EDP Sciences
Free Access
Issue
A&A
Volume 606, October 2017
Article Number L2
Number of page(s) 4
Section Letters
DOI https://doi.org/10.1051/0004-6361/201731436
Published online 03 October 2017

© ESO, 2017

1. Introduction

The probability distribution function (PDF) of column densities in molecular clouds has become a popular tool for describing molecular cloud structure. There is a broad consensus among observers and theorists that the PDF of molecular clouds are characterized by a log-normal peak and by a “power-law tail” towards the high column-densities (e.g., Lombardi et al. 2008, 2010; Kainulainen et al. 2009; Goodman et al. 2009; Froebrich & Rowles 2010; Schneider et al. 2011; Beaumont et al. 2012; Kainulainen et al. 2013; Alves et al. 2014; Schneider et al. 2015; Abreu-Vicente et al. 2015). Log-normal PDFs for column density maps of turbulent clouds were first predicted from theoretical work (Vazquez-Semadeni 1994; Padoan et al. 1997; Scalo et al. 1998; Ostriker et al. 2001) and have been used as promising tools to compare numerical simulations with observations and theory (e.g., Federrath et al. 2010; Renaud et al. 2013; Ward et al. 2014; Myers 2015; Donkov et al. 2017). If observed, log-normal PDFs would offer tremendous insight into cloud physics, allowing hard-to-measure parameters such as turbulent driving, Mach number, and magnetic pressure to be quantified (e.g., Nordlund & Padoan 1999; Federrath et al. 2008, 2010; Molina et al. 2012).

Recently, Lombardi et al. (2015) investigated the effects of survey boundaries and cloud superposition on the column density PDF for eight molecular cloud complexes, and concluded that molecular clouds are, surprisingly, not well described by log-normal functions, but can instead be described by power laws with exponents ranging from about − 4 to − 2. Also recently, Ossenkopf et al. (2016) investigated through simulations of synthetic clouds how the determination of PDFs is affected by noise, line-of-sight contamination, survey boundaries, and the incomplete sampling in interferometric measurements. Ossenkopf et al. (2016) conclude that inferences from the PDF parameters can be wrong by large factors, in particular at the low column density end of the PDF, but these authors fall short of ruling out the log-normal peak of the PDF as an artifact of the observations of molecular clouds. The conclusion in Ossenkopf et al. (2016) on the impact of survey boundaries was a call for surveys to cover at least 50% of a cloud complex. While this is trivial to do in a controlled numerical experiment, clouds have ill-defined boundaries and observationally it is simply not possible to determine 50% of an unknown cloud size.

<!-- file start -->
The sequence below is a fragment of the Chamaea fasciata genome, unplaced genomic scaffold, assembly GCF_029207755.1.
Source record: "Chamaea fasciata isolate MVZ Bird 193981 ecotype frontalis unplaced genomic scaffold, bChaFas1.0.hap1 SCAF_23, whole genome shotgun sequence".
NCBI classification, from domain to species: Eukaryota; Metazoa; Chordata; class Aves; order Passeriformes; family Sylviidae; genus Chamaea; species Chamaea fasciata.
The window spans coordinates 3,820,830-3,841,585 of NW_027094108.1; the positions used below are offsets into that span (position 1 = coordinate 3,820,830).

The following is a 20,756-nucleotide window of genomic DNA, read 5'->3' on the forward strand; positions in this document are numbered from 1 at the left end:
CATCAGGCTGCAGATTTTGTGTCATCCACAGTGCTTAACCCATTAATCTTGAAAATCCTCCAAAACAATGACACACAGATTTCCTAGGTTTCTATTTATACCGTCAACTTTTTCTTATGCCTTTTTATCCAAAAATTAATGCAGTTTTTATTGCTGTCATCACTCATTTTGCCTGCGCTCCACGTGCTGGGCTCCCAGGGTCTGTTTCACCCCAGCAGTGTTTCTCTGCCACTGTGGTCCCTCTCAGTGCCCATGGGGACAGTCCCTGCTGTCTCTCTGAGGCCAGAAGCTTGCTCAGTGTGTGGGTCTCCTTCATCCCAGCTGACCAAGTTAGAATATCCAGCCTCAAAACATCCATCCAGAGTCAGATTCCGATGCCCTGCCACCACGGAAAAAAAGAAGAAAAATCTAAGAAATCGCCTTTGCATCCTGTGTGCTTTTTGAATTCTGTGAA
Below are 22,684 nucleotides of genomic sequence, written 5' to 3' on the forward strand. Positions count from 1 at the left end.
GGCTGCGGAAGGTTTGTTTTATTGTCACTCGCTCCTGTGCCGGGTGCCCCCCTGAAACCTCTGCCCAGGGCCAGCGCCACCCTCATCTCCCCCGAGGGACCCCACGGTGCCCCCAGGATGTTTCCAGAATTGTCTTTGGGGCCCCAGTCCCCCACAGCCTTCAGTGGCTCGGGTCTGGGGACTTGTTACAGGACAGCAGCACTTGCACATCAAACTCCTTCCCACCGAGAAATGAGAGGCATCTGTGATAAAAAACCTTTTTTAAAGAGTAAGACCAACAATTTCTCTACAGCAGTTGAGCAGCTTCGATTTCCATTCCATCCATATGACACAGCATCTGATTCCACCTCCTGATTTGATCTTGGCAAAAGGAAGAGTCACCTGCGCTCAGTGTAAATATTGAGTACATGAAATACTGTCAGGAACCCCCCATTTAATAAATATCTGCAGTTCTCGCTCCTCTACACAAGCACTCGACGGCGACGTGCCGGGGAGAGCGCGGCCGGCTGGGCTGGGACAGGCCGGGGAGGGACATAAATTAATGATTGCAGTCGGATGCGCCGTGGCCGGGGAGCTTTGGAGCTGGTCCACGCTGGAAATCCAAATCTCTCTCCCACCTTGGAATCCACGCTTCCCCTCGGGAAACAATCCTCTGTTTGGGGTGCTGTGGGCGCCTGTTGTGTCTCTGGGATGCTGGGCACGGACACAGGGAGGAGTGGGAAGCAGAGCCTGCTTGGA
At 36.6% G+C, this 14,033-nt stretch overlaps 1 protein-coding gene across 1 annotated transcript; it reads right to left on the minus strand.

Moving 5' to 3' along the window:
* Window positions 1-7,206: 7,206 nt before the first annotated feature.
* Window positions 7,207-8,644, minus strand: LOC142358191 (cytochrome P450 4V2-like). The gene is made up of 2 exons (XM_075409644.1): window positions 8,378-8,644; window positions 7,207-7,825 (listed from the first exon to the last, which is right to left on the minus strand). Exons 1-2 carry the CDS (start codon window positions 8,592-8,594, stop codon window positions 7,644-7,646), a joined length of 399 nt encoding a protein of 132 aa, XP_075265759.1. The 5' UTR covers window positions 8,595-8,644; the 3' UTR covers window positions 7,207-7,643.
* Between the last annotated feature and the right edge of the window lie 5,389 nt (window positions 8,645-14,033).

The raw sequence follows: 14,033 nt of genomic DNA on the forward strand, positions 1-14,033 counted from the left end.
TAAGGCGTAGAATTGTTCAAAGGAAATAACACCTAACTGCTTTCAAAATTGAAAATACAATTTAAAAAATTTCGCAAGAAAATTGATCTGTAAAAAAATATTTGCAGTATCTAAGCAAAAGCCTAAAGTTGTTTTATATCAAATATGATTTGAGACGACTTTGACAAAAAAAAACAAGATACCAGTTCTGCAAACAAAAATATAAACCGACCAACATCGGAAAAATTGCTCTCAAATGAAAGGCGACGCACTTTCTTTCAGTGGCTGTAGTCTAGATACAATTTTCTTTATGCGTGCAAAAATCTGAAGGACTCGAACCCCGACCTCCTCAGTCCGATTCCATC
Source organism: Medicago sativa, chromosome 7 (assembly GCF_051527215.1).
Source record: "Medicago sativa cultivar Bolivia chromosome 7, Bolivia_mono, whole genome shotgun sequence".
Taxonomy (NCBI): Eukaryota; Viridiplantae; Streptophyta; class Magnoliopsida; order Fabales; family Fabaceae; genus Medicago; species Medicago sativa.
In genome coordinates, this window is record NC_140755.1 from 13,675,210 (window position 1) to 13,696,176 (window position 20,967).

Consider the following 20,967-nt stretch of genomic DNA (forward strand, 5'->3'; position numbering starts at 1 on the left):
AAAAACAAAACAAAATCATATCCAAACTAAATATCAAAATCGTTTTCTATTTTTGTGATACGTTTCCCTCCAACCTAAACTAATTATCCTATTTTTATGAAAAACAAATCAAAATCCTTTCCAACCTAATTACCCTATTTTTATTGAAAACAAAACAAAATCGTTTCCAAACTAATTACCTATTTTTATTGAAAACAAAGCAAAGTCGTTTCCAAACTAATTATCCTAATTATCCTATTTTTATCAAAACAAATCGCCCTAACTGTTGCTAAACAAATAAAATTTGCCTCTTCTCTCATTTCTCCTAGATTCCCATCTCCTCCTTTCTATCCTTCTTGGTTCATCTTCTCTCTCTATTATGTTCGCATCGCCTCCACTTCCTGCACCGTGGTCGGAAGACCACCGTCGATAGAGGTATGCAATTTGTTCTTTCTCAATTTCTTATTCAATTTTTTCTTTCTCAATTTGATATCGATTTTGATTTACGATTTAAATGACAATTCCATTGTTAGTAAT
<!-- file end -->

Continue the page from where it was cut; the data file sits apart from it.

In this letter we use the natural definition of the completeness limit of a column density PDF, namely, the column density value at the last closed contour of column density inside a surveyed cloud area. To minimize confusion, we apply this definition to a set of relatively high Galactic latitude molecular clouds using low-noise extinction-calibrated Herschel/Planck emission data, and conclude that the well-known log-normal-looking peak of the PDF falls systematically below the PDF completeness limit. This indicates that the commonly observed log-normal-looking PDF peaks of molecular clouds do not represent the true PDF, but instead a convoluted consequence of data incompleteness and a variable background level.

2. Completeness limit of a column density PDF

Measurements of column density PDFs of the ISM require the imposition of an observational boundary. This boundary can be dictated either by the spatial limits of an observational survey (the map borders) or by the need to separate different clouds inside the same survey. We show that the imposition of a boundary significantly affects the completeness limit of the measured PDF at the low column density end. For example, consider a cloud represented by the black column density contours in the diagram in Fig. 1. To make a measurement of the PDF of this cloud, a boundary must be imposed within which the measurement is made (blue box). When the material extends beyond the boundary of the box, which is always the case observationally as there is no zero column density line of sight, the completeness is set by the value of the column density corresponding to the last closed contour of column density inside the box. Any value of column density below this last closed contour (i.e., any value on an open contour) will not be represented in a complete manner in the PDF of the cloud.